• Until recently, Perl used 4KB buffers. Now, the default is 8KB, but that can be changed when Perl is built.

This first two are surprisingly standard across all applications. That means:

  • User -------> interface.pl

    User is a person. He doesn't buffer per say, though it's a very slow source of data. OK

  • interface.pl ----> Process

    interface.pl's output is block buffered. BAD

    Fixed by adding the following to interface.pl:

    use IO::Handle qw( );
    WRITER->autoflush(1);
    
  • Process ----> interface.pl

    Process's output is block buffered. BAD

    Fixed by adding the following to Process:

    use IO::Handle qw( );
    STDOUT->autoflush(1);
    

    Now, you're probably going to tell me you can't change Process. If so, that leaves you three options:

    • Use a command line or configuration option provided by tool to change its buffering behaviour. I don't know of any tools that provide such an option.
    • Fool the child to use line buffering instead of block buffering by using a pseudo tty instead of a pipe.
    • Quitting.

  • interface.pl -------> User

    interface.pl's output is line buffered. OK (right?)

share|improve this answer
    
Thank you for the very detailed explanation. I've been googling and saw a lot of explanations discussing using a ptty. The examples and even the cPan doc on ptty is very ambiguous. I have not incorporated your suggestions (yet) but prior to reading this I "converted" my code to use ptty but it is still not working. Could you tell me if I'm "doing it right" or provide me with an example using my code above. –  user974896 Sep 28 '12 at 16:54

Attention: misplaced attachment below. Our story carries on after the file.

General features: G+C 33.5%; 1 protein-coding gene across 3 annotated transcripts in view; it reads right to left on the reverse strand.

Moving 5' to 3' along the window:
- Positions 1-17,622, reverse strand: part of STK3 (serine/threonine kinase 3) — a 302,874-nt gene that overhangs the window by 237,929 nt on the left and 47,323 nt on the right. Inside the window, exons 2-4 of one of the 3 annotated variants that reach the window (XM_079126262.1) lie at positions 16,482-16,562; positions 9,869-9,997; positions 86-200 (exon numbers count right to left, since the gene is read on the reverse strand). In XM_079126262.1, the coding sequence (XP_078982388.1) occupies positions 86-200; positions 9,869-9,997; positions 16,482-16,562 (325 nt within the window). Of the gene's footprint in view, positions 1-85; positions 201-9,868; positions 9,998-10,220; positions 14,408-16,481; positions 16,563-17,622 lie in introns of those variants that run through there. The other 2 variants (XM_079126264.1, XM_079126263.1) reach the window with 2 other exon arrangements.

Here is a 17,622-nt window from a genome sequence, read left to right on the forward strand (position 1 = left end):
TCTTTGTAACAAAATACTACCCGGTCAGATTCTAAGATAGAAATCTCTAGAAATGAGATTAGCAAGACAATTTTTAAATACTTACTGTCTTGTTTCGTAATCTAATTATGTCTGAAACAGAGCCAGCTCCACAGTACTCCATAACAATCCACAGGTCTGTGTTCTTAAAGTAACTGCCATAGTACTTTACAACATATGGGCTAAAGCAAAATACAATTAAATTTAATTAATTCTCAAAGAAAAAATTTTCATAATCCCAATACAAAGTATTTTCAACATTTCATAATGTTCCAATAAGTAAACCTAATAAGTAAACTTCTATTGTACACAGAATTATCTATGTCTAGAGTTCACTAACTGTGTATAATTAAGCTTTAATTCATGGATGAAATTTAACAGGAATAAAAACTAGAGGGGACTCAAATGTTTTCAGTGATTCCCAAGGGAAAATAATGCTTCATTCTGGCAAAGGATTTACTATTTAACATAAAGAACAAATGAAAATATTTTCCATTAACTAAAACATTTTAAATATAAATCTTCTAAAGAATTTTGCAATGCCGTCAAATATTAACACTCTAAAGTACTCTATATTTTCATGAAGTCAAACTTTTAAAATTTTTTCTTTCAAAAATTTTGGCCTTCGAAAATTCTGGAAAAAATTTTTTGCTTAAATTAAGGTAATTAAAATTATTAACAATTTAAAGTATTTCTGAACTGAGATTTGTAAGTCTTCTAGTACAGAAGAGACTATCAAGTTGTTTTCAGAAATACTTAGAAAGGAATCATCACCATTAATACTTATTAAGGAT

I will look into IO::Pty::Easy. Just wondering what is the issue with block buffering? Why does the process just sit there as opposed to send the block? I don't care if it comes back line by line or as a block. Are you implying that pipes are inherently block buffered? If so why does "awk '{print $2}' | df -h | grep "SOMETHING" work? Why don't these hang due to buffering? –  user974896 Sep 28 '12 at 19:03
    
The only issue is that you said you didn't want it. // They don't sit there not sending, they sit there waiting for input. // No, it's programs that buffer. // df doesn't hang waiting for input because df does not take any input. Contrary to what you said, grep DOES hang waiting for input (since df's output is surely block buffered, but df finishes very fast, so grep only hangs for a blink of an eye. –  ikegami Sep 28 '12 at 19:16
    
Then why is the original program not working? If Process sits there waiting for input and interface.pl sends it via stdout, shouldn't process take that as STDIN, do it's thing, and spit the output (as a block, line, or otherwise) back out STDOUT for interface.pl to receive on it's stdin? –  user974896 Sep 28 '12 at 19:26
    
Process sits there waiting for input because interface.pl it not sending any out at the moment. There's nothing to take from STDIN. If there was, it would take it. interface.pl will eventually place 4K or 8K into the pipe, and Process will start reading from that as soon as it happens. –  ikegami Sep 28 '12 at 19:28